Establishing validated concentration limits for ecotoxicological tests HP 14 for waste

Résumé : The hazard properties of waste in Europe are defined in the Commission Regulation (EU) N° 1357/2014 of 18 December 2014 replacing Annex III to Directive 2008/98/EC of the European Parliament and of the Council on waste and repealing certain Directives, excepted for the most frequent one, HP 14 ‘Ecotoxic’ (Hennebert et al. 2014). The Directorate General Environment launched in May, 2014 a “Call for tenders ENV.A.2/ETU/2014/0023r - Study to assess the impacts of different classification approaches for hazard property “H 14” on selected waste streams”, HP 14 being calculated from the chemical composition of the waste with different methods. The results of this study are not published at the time of this abstract. An independent study on 120 wastes has ranked the four calculation methods that are proposed (Hennebert et al. 2016) and has tested a 5th variant with multiplying factors for the most ecotoxic substances (M-factors of the CLP), with 80% matching with the European List of Waste. For these calculation methods, the speciation of the elements into substances must be hypothesized. Ecotoxicological tests could provide a straightforward classification without hypothesis of speciation. It is accepted in chemical regulation that results of tests overwhelm results of calculations. The design of the toxicity tests follows a dose/response or dilution approach, meaning that the waste (eluate or solid) is mixed with different amount of a control substrate (e.g. culture medium of reconstituted water or artificial soil), and that a biological parameter is measured for each dilution. The results of these tests can be expressed as ECx values (concentration of eluate or solid in the mixture with the control substrate producing a biological effect of x %, namely 20% or 50% of growth, mobility, reproduction, etc.). An EC50 of 8% means that a dilution of the culture media with 8% of waste produces a reduction of 50% of i.e. mobility. Preparation of eluates (liquid/solid ratio = 10 l/kg dry matter, 24h) and mixtures of waste with control substrate are carried out according to EN 14735. An aquatic and terrestrial tests battery with bacteria, plant and invertebrate animal is proposed by Pandard and Römbke (2013), from a previous proposal of Ökopoll (2008). The test battery can be operated stepwise, and stopped if one test result is lower than its proposed concentration limits. In France a previous proposal of 1997 is used, sometimes in a modified version in 2006 (Pandard et al 2006). Concentration limits of 10% for acute tests and 1% for chronic tests are proposed but without validation, and unsatisfactory results. If one of the ECx values measured by the tests for a given waste is below its concentration limit, the waste is classified as hazardous. The waste is considered as non-hazardous only if the results of all ECx values are above their respective concentration limits. Hence, a validated concentration limit (classifying the waste hazardous or non hazardous) for each test should be the lowest ECx value measured with a panel of non ecotoxic waste (by the European List of Waste taken as reference). Simultaneously, it must be checked with a panel of ecotoxic waste that at least one ECx is below the proposed concentration limits. The results of this original method will be presented in the paper.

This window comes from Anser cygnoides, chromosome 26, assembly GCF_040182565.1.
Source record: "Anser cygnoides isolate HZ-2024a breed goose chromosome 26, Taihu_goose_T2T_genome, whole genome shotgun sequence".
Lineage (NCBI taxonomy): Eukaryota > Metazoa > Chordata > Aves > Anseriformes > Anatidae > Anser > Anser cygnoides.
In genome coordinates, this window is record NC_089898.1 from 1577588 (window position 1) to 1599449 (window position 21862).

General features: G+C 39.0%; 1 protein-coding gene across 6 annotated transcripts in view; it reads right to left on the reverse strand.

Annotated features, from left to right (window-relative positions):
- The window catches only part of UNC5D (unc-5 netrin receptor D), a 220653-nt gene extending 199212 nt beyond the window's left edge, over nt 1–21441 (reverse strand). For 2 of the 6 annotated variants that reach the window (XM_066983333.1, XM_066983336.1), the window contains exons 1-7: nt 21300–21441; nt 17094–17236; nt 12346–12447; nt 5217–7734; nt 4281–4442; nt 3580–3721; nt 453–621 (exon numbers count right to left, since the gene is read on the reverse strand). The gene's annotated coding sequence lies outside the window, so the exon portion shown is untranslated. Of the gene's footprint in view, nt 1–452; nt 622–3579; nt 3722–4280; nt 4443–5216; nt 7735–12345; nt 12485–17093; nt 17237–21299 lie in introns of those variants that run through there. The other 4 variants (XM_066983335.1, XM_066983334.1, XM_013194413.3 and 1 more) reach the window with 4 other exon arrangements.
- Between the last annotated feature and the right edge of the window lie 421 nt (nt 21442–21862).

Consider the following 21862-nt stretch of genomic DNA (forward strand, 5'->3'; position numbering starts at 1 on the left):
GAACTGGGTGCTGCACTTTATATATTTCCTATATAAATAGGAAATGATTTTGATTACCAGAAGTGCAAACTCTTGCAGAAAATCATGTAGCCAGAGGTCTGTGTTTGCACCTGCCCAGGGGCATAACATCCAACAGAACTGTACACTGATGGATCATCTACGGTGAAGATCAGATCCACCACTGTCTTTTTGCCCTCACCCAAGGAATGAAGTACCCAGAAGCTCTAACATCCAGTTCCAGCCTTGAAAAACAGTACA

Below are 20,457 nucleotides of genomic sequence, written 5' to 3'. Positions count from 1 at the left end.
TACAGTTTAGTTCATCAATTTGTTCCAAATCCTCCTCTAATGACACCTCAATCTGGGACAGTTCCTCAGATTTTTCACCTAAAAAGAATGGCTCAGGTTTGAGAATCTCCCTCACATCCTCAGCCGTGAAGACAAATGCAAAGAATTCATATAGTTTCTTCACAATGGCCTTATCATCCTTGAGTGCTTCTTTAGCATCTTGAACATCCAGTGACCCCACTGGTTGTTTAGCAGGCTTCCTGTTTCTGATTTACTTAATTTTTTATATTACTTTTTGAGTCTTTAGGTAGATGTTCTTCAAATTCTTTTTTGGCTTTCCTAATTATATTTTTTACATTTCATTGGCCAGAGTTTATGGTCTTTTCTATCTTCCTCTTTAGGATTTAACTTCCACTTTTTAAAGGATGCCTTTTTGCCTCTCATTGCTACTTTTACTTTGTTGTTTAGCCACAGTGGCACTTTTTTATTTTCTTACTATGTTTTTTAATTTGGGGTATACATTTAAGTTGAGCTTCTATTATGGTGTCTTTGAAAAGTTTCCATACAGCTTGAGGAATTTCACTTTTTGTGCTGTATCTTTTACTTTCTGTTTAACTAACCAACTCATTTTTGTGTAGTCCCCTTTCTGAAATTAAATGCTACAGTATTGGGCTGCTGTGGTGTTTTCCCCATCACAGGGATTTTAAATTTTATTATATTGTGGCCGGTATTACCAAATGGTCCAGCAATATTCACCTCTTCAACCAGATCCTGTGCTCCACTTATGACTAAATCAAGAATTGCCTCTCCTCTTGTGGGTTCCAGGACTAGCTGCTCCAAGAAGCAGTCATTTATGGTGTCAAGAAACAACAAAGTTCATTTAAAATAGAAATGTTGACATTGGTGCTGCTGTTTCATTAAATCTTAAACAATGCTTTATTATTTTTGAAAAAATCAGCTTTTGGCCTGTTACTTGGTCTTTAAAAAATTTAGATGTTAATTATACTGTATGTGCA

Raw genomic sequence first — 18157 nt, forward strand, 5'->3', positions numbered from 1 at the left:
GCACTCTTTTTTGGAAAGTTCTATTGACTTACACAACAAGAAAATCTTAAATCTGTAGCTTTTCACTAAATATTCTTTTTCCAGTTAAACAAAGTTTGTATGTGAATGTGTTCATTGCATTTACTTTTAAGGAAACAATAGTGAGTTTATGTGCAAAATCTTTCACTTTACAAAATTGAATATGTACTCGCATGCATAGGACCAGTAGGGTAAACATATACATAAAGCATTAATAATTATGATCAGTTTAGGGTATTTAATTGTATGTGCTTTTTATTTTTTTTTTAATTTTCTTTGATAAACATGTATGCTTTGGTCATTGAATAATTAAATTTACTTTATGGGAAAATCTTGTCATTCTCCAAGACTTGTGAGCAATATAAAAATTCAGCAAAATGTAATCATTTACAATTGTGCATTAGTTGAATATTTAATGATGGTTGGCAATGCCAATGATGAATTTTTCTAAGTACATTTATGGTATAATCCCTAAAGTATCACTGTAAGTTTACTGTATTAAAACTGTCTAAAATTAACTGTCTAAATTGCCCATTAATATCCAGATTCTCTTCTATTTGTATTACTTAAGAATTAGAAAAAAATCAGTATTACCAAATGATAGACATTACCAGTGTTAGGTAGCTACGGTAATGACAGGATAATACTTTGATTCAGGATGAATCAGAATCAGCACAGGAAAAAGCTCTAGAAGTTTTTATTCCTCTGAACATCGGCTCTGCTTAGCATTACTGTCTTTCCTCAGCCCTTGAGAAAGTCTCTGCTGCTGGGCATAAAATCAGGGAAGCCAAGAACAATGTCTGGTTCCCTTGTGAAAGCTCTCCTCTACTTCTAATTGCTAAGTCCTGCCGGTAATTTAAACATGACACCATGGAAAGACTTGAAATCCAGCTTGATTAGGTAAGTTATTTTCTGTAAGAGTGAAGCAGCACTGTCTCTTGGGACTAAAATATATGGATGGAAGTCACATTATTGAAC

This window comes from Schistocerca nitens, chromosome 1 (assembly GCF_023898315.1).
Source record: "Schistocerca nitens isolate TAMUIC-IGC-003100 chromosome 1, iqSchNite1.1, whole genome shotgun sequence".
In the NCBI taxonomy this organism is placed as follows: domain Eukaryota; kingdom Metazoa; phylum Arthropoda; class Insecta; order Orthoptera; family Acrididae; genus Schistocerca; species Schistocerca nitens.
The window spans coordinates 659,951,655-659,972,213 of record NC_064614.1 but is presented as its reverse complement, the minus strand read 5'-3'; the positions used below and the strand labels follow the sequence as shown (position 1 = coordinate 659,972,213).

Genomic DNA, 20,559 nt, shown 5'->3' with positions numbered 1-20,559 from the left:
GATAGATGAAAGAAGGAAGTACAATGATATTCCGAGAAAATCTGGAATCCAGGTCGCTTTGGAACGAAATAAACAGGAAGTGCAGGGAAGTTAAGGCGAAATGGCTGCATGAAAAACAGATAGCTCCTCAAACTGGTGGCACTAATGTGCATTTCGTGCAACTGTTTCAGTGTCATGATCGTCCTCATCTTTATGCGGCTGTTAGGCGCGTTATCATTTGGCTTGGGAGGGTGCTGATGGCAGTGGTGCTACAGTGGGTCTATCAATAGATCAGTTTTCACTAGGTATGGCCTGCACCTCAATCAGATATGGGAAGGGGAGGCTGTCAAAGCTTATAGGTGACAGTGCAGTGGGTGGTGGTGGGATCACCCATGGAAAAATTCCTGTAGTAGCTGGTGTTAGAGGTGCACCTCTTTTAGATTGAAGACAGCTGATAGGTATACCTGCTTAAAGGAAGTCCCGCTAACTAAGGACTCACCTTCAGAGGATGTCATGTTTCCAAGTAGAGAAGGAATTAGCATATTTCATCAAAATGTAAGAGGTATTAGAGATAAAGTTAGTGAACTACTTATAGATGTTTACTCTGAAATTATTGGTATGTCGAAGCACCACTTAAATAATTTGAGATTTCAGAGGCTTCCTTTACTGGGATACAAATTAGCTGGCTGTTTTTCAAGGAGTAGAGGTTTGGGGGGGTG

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Pierre Hennebert, Pascal Pandard, Cléo Tebby. Establishing validated concentration limits for ecotoxicological tests HP 14 for waste. 5. International conference on industrial and hazardous waste management (CRETE 2016), Sep 2016, Chania, Greece. ⟨ineris-01854700⟩

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